But I don’t get the game winner. No, that would have been too much for my brain to handle. I come off and am happy to watch some incredibly talented players finish the last ten minutes. We score a beautiful second goal and fight off the Union’s increasingly dangerous chances at an equalizer.

The Cup-winning SoBs. Photo: Earl Gardner.

The Cup-winning SoBs. Photo: Earl Gardner.

Deep into a suspiciously long stoppage time, the icing on the cake comes with a third goal from Justin List, who celebrates exactly as I had imagined I would. It’s too much to take and, knowing now that we’ve won the game, we all sprint from the bench down the sideline to join him in jubilation. The whistle finally comes and the celebration continues on the pitch.

I spot my family, my boys waving happily, and realize just how lucky I am for this extraordinary dream of an opportunity.

Kids ask for more autographs and beg for me to give them my jersey, or even “just one boot.” I politely try to explain that I’m not a professional and only have one of everything. We hit the showers then head to a wonderful catered dinner in the Stadium Club.

I am incredibly thankful to the Union, the Sons of Ben, and the many volunteers for putting together this amazing event. It was an honor to play and a privilege to do so alongside a wonderful team of great people. On the one hand, I feel like I shouldn’t try out for next year’s team, just so someone else can get a chance to experience what I did. But looking out over the empty pitch of PPL Park, I’m overcome by one single thought: I want to do that again!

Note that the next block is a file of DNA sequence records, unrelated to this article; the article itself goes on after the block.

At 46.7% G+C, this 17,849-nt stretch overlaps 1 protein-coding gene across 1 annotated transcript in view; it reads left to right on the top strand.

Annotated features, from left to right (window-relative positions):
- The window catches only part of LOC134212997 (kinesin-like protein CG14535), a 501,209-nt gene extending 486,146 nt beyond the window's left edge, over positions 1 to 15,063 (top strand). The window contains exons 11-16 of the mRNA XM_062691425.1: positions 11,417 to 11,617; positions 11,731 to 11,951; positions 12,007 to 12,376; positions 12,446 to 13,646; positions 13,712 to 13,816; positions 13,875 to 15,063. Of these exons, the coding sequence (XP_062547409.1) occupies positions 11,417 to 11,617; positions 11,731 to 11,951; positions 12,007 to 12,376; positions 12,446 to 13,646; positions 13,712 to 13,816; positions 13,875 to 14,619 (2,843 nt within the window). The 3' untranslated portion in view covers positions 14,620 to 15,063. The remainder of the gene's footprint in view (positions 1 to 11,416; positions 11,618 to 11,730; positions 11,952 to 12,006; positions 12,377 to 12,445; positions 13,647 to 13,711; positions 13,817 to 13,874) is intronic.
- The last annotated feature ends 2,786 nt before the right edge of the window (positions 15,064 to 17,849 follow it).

To read the first part of Scott’s series, which is about anxiety and excitement of trying out for the Sons of Ben team, click here.



  1. Good stuff, Scott! Congrats on playing, and on beating Sugarman’s Evil Empire!
    Any truth to the rumor that Hack suggested you guys bunker in once the score was tied 1-1?

  2. Weren’t you the one wearing number 13 in warmups?

    • If Scott was the one wearing 13 during warmups, then that dude was all over the place! Impressive!

    • yeah…it’s been pretty funny when we wear those shirts in the YSC men’s league and opposing teams call out their defensive marks. “Who’s got 13!?” It always takes them a few minutes before they start laughing.

  3. Wish I could still play but too old and slow. Had my son at tryouts last year and he was too young; go figure!
    Looks like the SOB team is getting strong each year and that it is becoming an event everyone should attend!

  4. Great stuff, Scott.

    The worst thing about getting older is not be able to play competitive team sports any more. In my experiences, you just can’t duplicate that mix of excitement and tension in other avenues of life that sport brings. Reading your account of the River Cup brought back those memories for me so I thank you for that.

  5. Matt Schiff says:


    I am honored to be on your over 35 team at YSC. It must have been SOOOOO much fun to be on the field at PPL park and if you do play next year, the WHOLE team will be there to cheer you on. Great article.

Leave a Reply

Your email address will not be published. Required fields are marked *